As part of my GP training a number of moons ago, I undertook a 6-month rotation in obstetrics at a small community-based hospital.
There’s nothing on earth that can beat the feeling of assisting with the introduction of a new human being into the world. It’s brilliant. But with obstetrics, while it’s enormously rewarding work, when things go wrong and sometimes, they do, things have a nasty tendency to crater very quickly unless appropriate action is taken fast.
On one particularly busy night shift as the only medical staff member on duty in the labour ward (that was the normal arrangement) I had already delivered a number of babies. But for one young mother-to-be, her labour was not progressing as expected. When the baby started showing signs of fetal distress, I knew I needed urgent advice from the senior registrar who was on-call from home.
There was just one problem. The SR had made it very plain he didn’t expect to be called unless it was “absolutely necessary”. While technically brilliant and loved by his patients, we, the junior medical staff and nurses were all terrified of his caustic tongue and fierce temper. We feared his contempt, of being made to feel foolish and incompetent.
Which meant I hesitated before deciding I had to call. My concern for mother and baby being far greater than my fear of incurring my senior’s wrath. I took a deep breath and dialled his number.
Hearing a groggy “Yes?” when he answered, I bumbled out the history and my concerns into the empty chasm of dark stony silence on the other end of the line.
Finally, there was a long sigh followed by a curt “On my way.”
To give him his due, he was there in 5 minutes having I suspect broken a few speed limits on his way to the hospital. Fortunately, all went well, and the baby was safely delivered shortly afterwards.
Have you ever been in a situation where it didn’t feel safe to speak up?
Have you ever deferred pointing out an error or shared an idea because you lacked the confidence in your own judgment and knowledge?
Psychological safety is a term coined by Amy. C. Edmondson who defined it as
“A shared belief that the team is safe for interpersonal risk taking. A sense of confidence that the team will not embarrass, reject or punish someone for speaking up.”
No matter who you are or your job description, chances are you work alongside others whether as part of a defined team, a department or other working group.
Feeling safe at work is hard if you’ve always got one eye over your shoulder watching out for that potential knife in the back or find yourself worrying about how you’re going to cope with that difficult colleague who seems hell-bent on making your life miserable every day.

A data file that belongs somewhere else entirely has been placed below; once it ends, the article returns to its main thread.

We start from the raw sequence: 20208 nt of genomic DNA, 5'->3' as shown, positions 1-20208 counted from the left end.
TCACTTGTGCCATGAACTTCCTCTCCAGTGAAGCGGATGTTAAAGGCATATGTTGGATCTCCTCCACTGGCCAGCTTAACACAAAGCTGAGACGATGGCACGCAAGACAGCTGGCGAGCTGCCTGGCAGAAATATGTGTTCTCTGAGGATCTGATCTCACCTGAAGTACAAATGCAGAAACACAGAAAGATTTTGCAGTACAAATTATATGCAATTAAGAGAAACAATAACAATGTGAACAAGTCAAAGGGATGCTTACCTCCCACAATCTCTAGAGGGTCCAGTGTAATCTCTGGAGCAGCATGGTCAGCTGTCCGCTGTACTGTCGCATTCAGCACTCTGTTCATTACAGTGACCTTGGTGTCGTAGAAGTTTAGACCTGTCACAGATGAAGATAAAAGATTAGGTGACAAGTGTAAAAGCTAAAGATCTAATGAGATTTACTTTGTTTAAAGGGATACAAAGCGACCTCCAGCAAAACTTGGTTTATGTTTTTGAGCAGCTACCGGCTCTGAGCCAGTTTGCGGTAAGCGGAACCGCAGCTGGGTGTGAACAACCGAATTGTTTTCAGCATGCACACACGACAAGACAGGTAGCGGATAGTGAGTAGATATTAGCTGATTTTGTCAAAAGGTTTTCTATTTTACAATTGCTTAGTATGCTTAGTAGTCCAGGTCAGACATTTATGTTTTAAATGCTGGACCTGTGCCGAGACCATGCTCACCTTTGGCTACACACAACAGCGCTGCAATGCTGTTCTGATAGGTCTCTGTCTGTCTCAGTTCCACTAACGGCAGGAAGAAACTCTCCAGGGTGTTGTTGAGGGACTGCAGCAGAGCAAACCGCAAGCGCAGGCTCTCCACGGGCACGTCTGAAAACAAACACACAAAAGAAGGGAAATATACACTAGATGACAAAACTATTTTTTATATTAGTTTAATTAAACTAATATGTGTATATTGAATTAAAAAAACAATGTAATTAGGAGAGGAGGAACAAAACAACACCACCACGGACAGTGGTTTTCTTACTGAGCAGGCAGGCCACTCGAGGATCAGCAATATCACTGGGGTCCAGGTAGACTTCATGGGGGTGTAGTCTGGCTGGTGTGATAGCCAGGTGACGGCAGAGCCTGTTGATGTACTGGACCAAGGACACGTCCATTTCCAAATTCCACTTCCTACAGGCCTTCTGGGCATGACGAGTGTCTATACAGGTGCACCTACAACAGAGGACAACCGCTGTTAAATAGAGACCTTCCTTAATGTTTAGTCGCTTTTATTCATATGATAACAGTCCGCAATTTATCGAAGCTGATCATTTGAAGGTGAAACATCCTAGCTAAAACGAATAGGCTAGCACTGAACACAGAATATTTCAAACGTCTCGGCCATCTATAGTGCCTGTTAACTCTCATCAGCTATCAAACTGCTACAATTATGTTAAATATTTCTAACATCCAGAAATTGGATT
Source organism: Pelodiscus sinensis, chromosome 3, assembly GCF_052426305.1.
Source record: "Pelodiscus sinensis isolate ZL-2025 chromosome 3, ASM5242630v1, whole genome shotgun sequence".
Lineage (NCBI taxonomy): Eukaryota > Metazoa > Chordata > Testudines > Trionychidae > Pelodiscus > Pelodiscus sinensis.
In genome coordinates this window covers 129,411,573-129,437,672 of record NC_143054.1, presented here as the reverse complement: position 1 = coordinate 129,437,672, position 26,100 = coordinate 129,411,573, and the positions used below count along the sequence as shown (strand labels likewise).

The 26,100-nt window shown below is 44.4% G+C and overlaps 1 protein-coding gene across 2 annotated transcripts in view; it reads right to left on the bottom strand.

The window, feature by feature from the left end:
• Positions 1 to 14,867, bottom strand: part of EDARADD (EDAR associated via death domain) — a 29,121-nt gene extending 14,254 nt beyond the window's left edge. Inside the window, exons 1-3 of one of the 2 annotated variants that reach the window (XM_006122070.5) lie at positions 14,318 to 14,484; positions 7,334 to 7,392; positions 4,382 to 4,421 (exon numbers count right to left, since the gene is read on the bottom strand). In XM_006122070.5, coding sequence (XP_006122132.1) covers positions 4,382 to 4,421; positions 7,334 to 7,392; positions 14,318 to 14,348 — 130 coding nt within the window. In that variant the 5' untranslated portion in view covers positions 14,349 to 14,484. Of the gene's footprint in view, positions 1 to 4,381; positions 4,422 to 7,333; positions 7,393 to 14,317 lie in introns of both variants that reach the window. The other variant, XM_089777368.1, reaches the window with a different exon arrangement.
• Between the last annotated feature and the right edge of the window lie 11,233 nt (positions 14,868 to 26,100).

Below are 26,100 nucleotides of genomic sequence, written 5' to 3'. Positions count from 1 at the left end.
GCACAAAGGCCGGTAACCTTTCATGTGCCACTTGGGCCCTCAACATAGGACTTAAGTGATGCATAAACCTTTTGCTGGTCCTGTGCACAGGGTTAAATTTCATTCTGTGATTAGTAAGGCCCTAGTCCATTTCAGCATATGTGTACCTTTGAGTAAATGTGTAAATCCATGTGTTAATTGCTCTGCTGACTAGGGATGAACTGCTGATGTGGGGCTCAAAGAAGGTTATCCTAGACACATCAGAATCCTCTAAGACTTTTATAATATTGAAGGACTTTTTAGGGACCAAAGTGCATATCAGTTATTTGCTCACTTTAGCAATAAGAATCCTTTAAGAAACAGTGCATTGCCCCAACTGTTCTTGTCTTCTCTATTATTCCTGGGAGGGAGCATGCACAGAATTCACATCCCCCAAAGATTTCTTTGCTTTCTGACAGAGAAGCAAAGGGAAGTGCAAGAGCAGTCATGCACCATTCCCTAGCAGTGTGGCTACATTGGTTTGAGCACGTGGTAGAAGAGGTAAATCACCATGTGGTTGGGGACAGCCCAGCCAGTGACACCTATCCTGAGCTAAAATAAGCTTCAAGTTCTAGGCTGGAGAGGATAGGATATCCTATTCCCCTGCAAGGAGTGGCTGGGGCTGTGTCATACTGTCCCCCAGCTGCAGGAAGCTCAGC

“Safety is not a gadget, it’s a state of mind.” – Eleanor Everet
The brain’s primary objective is to keep us safe. This means it’s essential to feel you’re in with the right tribe who you consider are like you, that you like and like you back. High-performing teams have got this right and experience high levels of trust and mutual respect.
Safety matters because to be your best self and do great work you need the security that others will have your back, that you feel cared for, respected and acknowledged for what you do.
The brain’s second objective is to help you to find reward. Having a sense of belonging, being acknowledged and appreciated leads to more dopamine the brain’s reward neurotransmitter being released. This makes you feel good and motivates you to repeat the initial rewarding behaviour.
Creating a culture of psychological safety at work takes time but is well worth the effort.
Google’s Project Aristotle so named for his quote “the whole is greater than the sum of its parts,” found that psychological safety was the single most important success factor underpinning high performance teams across the organisation. The ROI being it assists in reducing the human business costs of absenteeism, high staff turnover and stress related illness while boosting productivity, performance and happiness at work.
When work is psychologically safe
It’s easy to have the confidence to speak up when you’ve noticed something isn’t right.
It feels good to be able to voice an opinion or share an idea even though others might not like because it leads to more robust and honest conversations.
You know you have permission to experiment and fail without being made to feel a failure and be congratulated on your successes.
How does your workplace or team stack up safety wise?
- Is there an air of trust between colleagues?
- Is there a willingness to be open to change and new ideas – an adaptive and resilient approach?
- Do you and your colleagues enjoy a strong sense of purpose and meaning for the work you do?
- How curious are you to ask questions, to what could be done bigger and better?
I’d love to hear your thoughts.